Mongolian Bling

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Mongolia, like Tibet, is an almost mythical land in the popular imagination. When you imagine Mongolia, you see generations of fierce warriors pillaging their way across the steppes, taking over China and the Central Asian plateau, under the horse-hair banner of Genghis Khan, one of the greatest warlords the world has ever known.

Modern Mongolia, of course, is an entirely different world. A tiny nation of only about three million people in a harsh country that is the 19th largest in the world, it’s been racked by almost a century under socialism, leaving it poor and dependent on its much stronger neighbours. Recent discoveries of gold, copper and coal have made it richer, but mining wealth has been slow to trickle down to the people, a fifth of whom still live on less than HK$10 a day.

Half the population of the country has been forced economically to abandon their traditional nomadic lifestyles to move to the capital, Ulan Bator. But with little available accommodation, over half the city lives in ‘ger districts’, shanty towns that crowd the hills around the capital much like the favelas of Brazil. Unsurprisingly, discontent and frustration mark much of Mongolia’s daily discourse. But, while others have turned to alcohol to shut out the world, one part of Mongolia’s youthful population has turned to music to confront these problems head on.

Music is as inextricably linked to Mongolia as nomadism. Renowned for their ‘long songs’, oral epics that can take days to perform, as well as throat-singing, it’s a cliché that Mongolia is a land of song. And if there’s one genre that’s best suited to invective, to expression, and to venting the frustrations of a generation, it’s hip-hop and rap.

It all started with dance. In the early 90s, after the fall of communism, dance groups such as Black Rose started, breakdancing to the latest hip-hop tracks from the West. Soon, they started incorporating rap into their acts, and a few years later with the release of War & Peace’s Know Your Limits, true Mongolian hip-hop was born.

In ‘Mongolian Bling’ a new documentary about the Mongolian hip-hop scene by Australian director Benj Binks, hip-hop act Black Rose explains that rapping was an easy transition for them. “Traditionally, we have song-fighting games, ode and praise singing, proverbs, fast spelling and other kinds of oral literature.” Learning to rhyme was simply the next step.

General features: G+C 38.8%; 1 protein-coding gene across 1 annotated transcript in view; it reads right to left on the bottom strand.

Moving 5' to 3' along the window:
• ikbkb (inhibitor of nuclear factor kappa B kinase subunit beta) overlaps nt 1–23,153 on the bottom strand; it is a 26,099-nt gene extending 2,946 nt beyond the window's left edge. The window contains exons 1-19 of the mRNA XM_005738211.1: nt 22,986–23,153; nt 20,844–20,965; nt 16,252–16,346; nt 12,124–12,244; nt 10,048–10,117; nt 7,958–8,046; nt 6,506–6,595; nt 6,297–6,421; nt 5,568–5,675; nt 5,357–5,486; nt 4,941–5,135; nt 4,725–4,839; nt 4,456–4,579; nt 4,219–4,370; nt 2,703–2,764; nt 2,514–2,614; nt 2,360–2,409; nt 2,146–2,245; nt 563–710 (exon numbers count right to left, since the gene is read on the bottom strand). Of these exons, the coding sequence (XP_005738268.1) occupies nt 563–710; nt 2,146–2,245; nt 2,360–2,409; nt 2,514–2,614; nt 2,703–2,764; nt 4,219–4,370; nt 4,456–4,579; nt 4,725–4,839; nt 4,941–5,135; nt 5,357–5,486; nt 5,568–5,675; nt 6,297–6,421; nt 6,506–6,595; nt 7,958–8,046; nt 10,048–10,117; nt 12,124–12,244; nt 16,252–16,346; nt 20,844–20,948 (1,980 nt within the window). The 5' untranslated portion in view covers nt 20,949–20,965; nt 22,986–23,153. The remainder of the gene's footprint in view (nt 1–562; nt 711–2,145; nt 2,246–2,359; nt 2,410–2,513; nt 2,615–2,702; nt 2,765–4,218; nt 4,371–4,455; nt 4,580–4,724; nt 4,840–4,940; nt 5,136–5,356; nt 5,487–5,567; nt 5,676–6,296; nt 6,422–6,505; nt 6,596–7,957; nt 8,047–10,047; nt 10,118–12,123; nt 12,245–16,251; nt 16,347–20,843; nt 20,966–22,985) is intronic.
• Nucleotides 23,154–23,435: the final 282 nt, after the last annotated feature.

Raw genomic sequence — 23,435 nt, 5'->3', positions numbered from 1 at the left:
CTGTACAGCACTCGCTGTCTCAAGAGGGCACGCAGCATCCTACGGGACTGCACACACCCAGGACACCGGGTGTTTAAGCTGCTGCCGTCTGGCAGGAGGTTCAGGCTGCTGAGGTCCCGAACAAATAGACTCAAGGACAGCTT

By incorporating elements of traditional culture, such as long song and throat singing, rappers learned to make hip-hop Mongolian. According to Bayarmagnai, a 53 year old singer of traditional Mongolian epics, the culture almost seem to have hip-hop in its roots. When a horse wins the a race in the naadam, the traditional summer games, the spectators sing an ode in praise of the horse. “Now add drums and a hip-hop beat to it. Hip-hop originated in Mongolia,” he proudly explains.

For some, hip-hop was a way for modern Mongolians to show pride in their country. After a century of being banned from speaking about their history under socialist rule, it was a type of music that appealed to the youth and taught them about their society. For others, music was even more political. Quiza, one of the hip-hop artists interviewed by Binks, remembers the song Ring the Bells, which, legend has it, brought down the one-party system in one day in 1989. For Quiza, the song was ‘a soundtrack for democracy’.

The female rapper Gennie’s lyrics are about modern Mongolia, such as the country’s bitter gender inequality. Singer Gee’s songs are rooted in the ger districts in which he was brought up. His song Care About is addressed to the politicians, “You’re selling the future of Mongolia purely for your own benefit today. Stop telling lies,” he raps, tapping into a pervasive suspicion of their government. “In the ocean of globalisation, Mongolia is like a boat without paddles. You better start to care before we all f*cking drown.”

Hip-hop for Mongolians has become a means of expressing their discontent, as well as a means for the younger generation to feel pride in the rich history of their country.  This method of combining ancient techniques with Western genres has also given rise to a strong Mongolian folk rock movement, where bands such as Altan Urag and Domog throat-sing over rock basslines. Of course, there is also the influx of Mongopop, styled after the bland overproduced pop that has characterized Asian contemporary music for so long. But it seems clear that Mongolians are proud of their musical heritage, and wish to foster their unique styles, even with the advent of modern musical production.

It’s a strength of the film that hip-hop is presented in a historical context. Binks explains that he was first exposed to the Mongolian hip-hop scene when he travelled through the country a few years ago. After numerous trips, he slowly got to know many of the main players in the scene as well as traditional musicians, and convinced them to take part in the documentary. “The hip-hop scene is a small network, so once you get to know some of the main people, you get introduced to the whole crowd over time.”

To many, Mongolia is a closed world, but thanks to Binks, this vital part of modern Mongolian culture is finally being shown to the world. It’s fascinating as an example of East meets West, but it’s an even better example of how music is one of humanity’s greatest forms of self-expression, something that is all too easily forgotten in a world of manufactured bands and auto-tuned stars.

Monglian Hip Hop Bands 

1. Black rose

2. Lumino

3. Tatar

4. Ice Top

5. Gennie

6. Quiza

7. Gee

 

Mongolian Folk Rock Bands 

1. Altan Urag

2. Domog

3. Jonon